Reevaluation of silicosis and lung cancer in North Carolina dusty trades workers.
Amandus HE; Castellan RM; Shy C; Heineman EF; Blair A
Am J Ind Med 1992 Aug; 22(2):147-153
A reexamination of data obtained in a study of the relationship between radiographic silicosis and the lung cancer risk of workers employed in dusty occupations was performed. The original study examined the mortality of 760 white males in 1983 who had been employed in dusty trades in North Carolina and who were diagnosed with silicosis between 1930 and 1983 on the basis of chest X-ray findings. The reanalysis was performed because of the possibility of misclassification of silicosis due to errors in reading the X- rays. Chest X-rays were reevaluated for silicosis by three experienced B-readers using 1980 International Labor Office (ILO) criteria. The lung cancer standardized mortality ratio (SMR) was recomputed. Of the 306 X-ray films from the silicotics, 104 were reclassified as ILO category 0, 160 as simple silicosis, and 83 as progressive massive fibrosis (PMF). Among the 107 radiographs from nonsilicotics, 104 were reclassified as ILO category 0, and one as simple silicosis. The recalculated SMRs for silicotics whose chest X-rays were reclassified as ILO category 0 and those who were judged as having simple silicosis were 1.0 and 2.5, respectively. The SMRs for subjects who had no exposure to other known carcinogens whose radiographs were reclassified as ILO category 0 or who had simple silicosis were 1.2 and 2.4, respectively. PMF was not associated with an increased risk for lung cancer. The authors conclude that lung cancer rates in North Carolina silicotics who were employed in dusty trades appear to be elevated. The reanalysis, which controls for possible errors in misclassifying silicosis, supports the hypothesis that silicosis is a risk factor for lung cancer.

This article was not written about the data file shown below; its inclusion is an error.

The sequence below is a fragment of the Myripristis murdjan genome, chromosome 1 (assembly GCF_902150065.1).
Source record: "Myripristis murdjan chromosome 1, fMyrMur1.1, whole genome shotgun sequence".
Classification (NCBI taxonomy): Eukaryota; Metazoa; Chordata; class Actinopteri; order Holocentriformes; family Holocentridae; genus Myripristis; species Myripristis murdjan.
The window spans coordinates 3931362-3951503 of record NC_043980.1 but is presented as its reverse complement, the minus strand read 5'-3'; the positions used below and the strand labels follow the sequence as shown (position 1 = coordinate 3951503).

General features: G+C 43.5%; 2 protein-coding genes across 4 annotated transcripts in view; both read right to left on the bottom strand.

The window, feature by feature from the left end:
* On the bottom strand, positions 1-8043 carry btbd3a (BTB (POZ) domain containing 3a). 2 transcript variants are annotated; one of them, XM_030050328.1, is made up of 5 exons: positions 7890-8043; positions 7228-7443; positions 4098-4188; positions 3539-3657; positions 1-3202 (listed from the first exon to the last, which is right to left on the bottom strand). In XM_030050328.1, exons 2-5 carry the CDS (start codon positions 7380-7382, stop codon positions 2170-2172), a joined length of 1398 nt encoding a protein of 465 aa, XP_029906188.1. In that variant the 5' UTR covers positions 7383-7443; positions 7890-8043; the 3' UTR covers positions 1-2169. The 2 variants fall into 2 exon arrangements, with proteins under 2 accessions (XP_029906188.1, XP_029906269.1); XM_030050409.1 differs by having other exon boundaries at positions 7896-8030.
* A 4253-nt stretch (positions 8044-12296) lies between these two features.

NIOSH-Author; Epidemiology; Lung-cancer; Silica-dusts; Chest-X-rays; Occupational-exposure; Mortality-data; Respiratory-system-disorders; Risk-factors;
Author Keywords: cancer; PMF; pneumoconiosis; dusty trades; silica exposures
American Journal of Industrial Medicine